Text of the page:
The Book of 1 Samuel

April 13, 2019

Rector’s Weekly Letter to the Congregation for April 14, 2019

The Book of 1 Samuel

The book of 1 Samuel is the ninth book of the Bible. It contains 31 chapters and 810 verses although that number of verses is disputed by some Bible readers because of the way chapter ten ends in some translations, such as the New Living Translation. There’s material enclosed in parenthesis explaining how the Ammonite king, Nahash, humiliated the people of Reuben and Gad and the half tribe of Manasseh who chose to inherit land east of the Jordan. King Nahash would gouge out the right eye of each of the people of those tribes. This narration is absent in some translations.

The book of Samuel introduces the reader to the transition from the period of the judges to that of kings in Israel. The book starts out with the miraculous birth of Samuel whose mother, Hannah, prayed fervently to the Lord for a son. When her prayer was answered and she had a son, she waited until the boy was weaned and then took him to Eli the chief priest at the Tabernacle at Shiloh to serve the Lord. She had promised that she would do so if the Lord gave her a son. She kept her promise. Samuel served with Eli in the shrine as soon as he was old enough to do so.

God had from the very beginning been Israel’s king. Even when He promised that His people would have a human king in the future, still He, Yahweh, was to remain as the true king above the human king. But Israel rejected God’s kingship and opted for a human king only.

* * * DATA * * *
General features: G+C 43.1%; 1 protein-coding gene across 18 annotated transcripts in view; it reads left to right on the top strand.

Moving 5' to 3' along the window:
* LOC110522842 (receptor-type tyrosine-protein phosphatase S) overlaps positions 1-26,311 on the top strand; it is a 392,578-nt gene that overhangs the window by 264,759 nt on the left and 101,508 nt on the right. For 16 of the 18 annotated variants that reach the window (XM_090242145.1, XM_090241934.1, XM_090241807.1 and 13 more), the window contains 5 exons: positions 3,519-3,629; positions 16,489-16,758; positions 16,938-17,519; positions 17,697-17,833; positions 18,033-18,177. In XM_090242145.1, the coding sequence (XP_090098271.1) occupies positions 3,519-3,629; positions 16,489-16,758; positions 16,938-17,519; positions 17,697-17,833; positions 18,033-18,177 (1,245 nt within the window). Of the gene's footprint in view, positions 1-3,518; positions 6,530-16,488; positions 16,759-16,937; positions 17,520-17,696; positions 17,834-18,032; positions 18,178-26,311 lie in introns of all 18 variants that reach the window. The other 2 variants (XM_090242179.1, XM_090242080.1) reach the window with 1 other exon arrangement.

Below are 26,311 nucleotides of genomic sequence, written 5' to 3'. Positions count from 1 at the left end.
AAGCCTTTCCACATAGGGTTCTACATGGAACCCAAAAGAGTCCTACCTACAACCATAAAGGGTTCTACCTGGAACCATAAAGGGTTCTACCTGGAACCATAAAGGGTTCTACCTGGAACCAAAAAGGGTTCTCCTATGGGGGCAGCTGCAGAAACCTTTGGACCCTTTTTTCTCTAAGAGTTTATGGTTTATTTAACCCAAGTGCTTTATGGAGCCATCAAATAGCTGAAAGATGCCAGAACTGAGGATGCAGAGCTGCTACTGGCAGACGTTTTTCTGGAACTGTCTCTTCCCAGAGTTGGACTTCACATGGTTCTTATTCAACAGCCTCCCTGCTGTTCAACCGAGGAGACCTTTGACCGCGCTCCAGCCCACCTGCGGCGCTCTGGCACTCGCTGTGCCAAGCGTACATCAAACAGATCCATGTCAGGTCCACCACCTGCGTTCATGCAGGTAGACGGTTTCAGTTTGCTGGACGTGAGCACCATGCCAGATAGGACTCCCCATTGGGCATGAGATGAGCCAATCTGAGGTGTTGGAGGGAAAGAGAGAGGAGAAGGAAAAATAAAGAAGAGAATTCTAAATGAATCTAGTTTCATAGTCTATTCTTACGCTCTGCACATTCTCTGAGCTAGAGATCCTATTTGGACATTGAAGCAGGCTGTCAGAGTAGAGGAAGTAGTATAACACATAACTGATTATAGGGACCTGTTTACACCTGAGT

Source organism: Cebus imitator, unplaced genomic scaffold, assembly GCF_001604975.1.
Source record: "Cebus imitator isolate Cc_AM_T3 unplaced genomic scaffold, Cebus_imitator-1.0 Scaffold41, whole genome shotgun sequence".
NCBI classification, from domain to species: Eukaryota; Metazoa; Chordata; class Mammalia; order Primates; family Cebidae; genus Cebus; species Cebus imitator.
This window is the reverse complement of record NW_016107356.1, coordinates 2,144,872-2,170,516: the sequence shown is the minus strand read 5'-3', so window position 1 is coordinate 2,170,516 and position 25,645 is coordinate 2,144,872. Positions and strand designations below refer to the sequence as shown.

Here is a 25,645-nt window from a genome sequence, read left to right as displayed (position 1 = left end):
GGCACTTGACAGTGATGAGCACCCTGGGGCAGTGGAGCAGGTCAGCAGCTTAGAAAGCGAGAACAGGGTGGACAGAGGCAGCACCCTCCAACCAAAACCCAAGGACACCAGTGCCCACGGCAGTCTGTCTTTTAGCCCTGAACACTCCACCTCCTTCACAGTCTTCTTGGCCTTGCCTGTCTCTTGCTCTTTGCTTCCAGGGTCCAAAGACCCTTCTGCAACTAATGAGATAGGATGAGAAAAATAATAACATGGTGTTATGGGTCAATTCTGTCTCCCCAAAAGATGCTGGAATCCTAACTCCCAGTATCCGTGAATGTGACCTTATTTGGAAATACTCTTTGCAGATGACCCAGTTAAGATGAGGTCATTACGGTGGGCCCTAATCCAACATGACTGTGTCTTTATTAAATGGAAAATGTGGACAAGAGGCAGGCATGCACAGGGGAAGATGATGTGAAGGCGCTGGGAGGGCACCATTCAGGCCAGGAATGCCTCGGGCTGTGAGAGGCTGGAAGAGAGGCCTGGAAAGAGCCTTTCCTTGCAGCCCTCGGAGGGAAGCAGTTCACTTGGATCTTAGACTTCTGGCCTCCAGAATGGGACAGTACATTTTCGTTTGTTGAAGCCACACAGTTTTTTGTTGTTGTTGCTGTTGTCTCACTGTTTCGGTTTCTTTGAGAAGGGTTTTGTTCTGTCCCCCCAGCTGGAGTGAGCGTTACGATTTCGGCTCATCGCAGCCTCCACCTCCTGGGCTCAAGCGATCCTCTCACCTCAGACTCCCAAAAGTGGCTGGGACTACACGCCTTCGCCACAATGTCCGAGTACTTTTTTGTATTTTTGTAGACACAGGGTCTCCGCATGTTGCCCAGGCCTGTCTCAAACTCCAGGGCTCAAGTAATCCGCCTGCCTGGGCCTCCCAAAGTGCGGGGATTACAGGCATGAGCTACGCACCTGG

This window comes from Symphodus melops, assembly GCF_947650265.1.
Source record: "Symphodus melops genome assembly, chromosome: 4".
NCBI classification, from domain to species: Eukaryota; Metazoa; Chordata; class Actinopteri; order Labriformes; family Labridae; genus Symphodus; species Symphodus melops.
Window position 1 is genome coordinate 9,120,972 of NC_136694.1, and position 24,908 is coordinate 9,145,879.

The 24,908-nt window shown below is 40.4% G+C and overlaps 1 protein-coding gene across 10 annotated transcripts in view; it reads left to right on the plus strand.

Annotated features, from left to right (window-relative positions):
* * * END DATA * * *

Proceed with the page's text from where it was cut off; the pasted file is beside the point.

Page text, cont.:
The times were uncertain in themselves. The surrounding nations were menacingly getting stronger by the day and they threatened to attack Israel. The religious life was at a low ebb. Eli the chief priest was not doing a good job of hearing from God. Moreover, he was old with sons who openly abused the religious system. The people longed for a unifying leader who would organize the nation to meet the political challenges facing them. They wanted a king over them like all other nations they knew. Samuel was a good leader, but he too was getting old. No worthy individual was around to lead the nation. So, the people clamored for a king.

This asking for a human king saddened Samuel. He reminded the people that they had God as their King. The people insisted to have a human king. God sent Samuel to anoint Saul as the first king of Israel. Saul started out strongly and soon won over even skeptics who doubted his ability to deliver the nation from its enemies. But Saul was not deeply committed to God. He disregarded God’s directives and went about his duties as if the end justified the means.  There were occasions when he thought he would please God by disobeying Him. God rejected him and chose the shepherd boy David to be king in his place. 

David was very different from Saul. He was a brave warrior and a gifted leader. He also played music. He believed strongly in God and encouraged the people to be careful to obey God. Saul was not happy with the anointing of David as king in his place. Saul hunted David down to kill him. But Jonathan, Saul’s own son whom Saul wanted to be king after him, was a friend of David. Jonathan envisioned David as the future king of Israel and himself as next to him in rank.